Picasso hadn't the tact to silence himself, though; he had too much to do before the void claimed him. A very late self-portrait, from his 91st year, shows a skull-like face, congealed in horror, that seems to look directly at Death itself— and, even more impressively, to register its cold glance staring right back. It's not in the current show of "Picasso: Mosqueteros," curated by John Richardson for Gagosian's Chelsea gallery and devoted to his last decade of work, but it sets the context for the exhibit. These final riches, simultaneously death-haunted and life-affirming, constitute the testament of a man facing personal extinction with an ego still prepared to live for centuries.

The mysterious unsigned paintings

The freedom of the dying animal, Picasso seems to suggest, is that one is liberated to assume any age, persona and role without apology or constraint. That, I think, is the point of his engagement with his great peers of the Baroque. He can really be Rembrandt or Velazquez, a young man or an old one, a painter or a torero, a lover or voyeur; he is all the seven ages of man in any time or place of his choosing. Might it be for this reason that the last paintings (although not the last prints) are unsigned, the familiar "Picasso" at the bottom nowhere to be found?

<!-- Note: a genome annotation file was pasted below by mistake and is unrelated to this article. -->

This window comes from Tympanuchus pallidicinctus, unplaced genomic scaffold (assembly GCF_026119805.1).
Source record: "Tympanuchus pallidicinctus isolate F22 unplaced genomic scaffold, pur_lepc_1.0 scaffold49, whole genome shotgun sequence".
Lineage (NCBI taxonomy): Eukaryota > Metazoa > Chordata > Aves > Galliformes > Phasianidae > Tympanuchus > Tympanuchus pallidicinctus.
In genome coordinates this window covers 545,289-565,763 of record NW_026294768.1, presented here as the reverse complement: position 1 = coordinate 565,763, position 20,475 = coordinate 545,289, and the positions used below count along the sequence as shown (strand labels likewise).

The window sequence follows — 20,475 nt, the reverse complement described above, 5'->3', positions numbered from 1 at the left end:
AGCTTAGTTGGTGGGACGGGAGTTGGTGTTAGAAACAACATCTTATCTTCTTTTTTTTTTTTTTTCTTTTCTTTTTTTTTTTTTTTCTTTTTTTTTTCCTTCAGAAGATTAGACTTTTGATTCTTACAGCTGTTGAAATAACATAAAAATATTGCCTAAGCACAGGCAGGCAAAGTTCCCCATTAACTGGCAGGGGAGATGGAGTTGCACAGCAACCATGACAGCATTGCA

It's hard to find a point of entry into the show because it's all one rush of abundance and vitality, but one might start with The Kiss, a 1969 painting in which a detached male head grinds itself into a woman's face (hers simultaneously receptive and averted, like all Picasso's women), their union symbolized by the infinity-sign shapes of their stretched nostrils. It's an image as vital and candid as any from the years of Picasso's physical prime, but to the side there's a tripod-like form that holds a staring eye. This is not, as one finally deciphers it, a scene of voyeurism or of fantasy; the lovers are as fully present, as fully real as the witnessing eye, and Picasso is both young and old here, a lifetime's experience simultaneously registered on a two-dimensional picture plane.

Passion as a two-way journey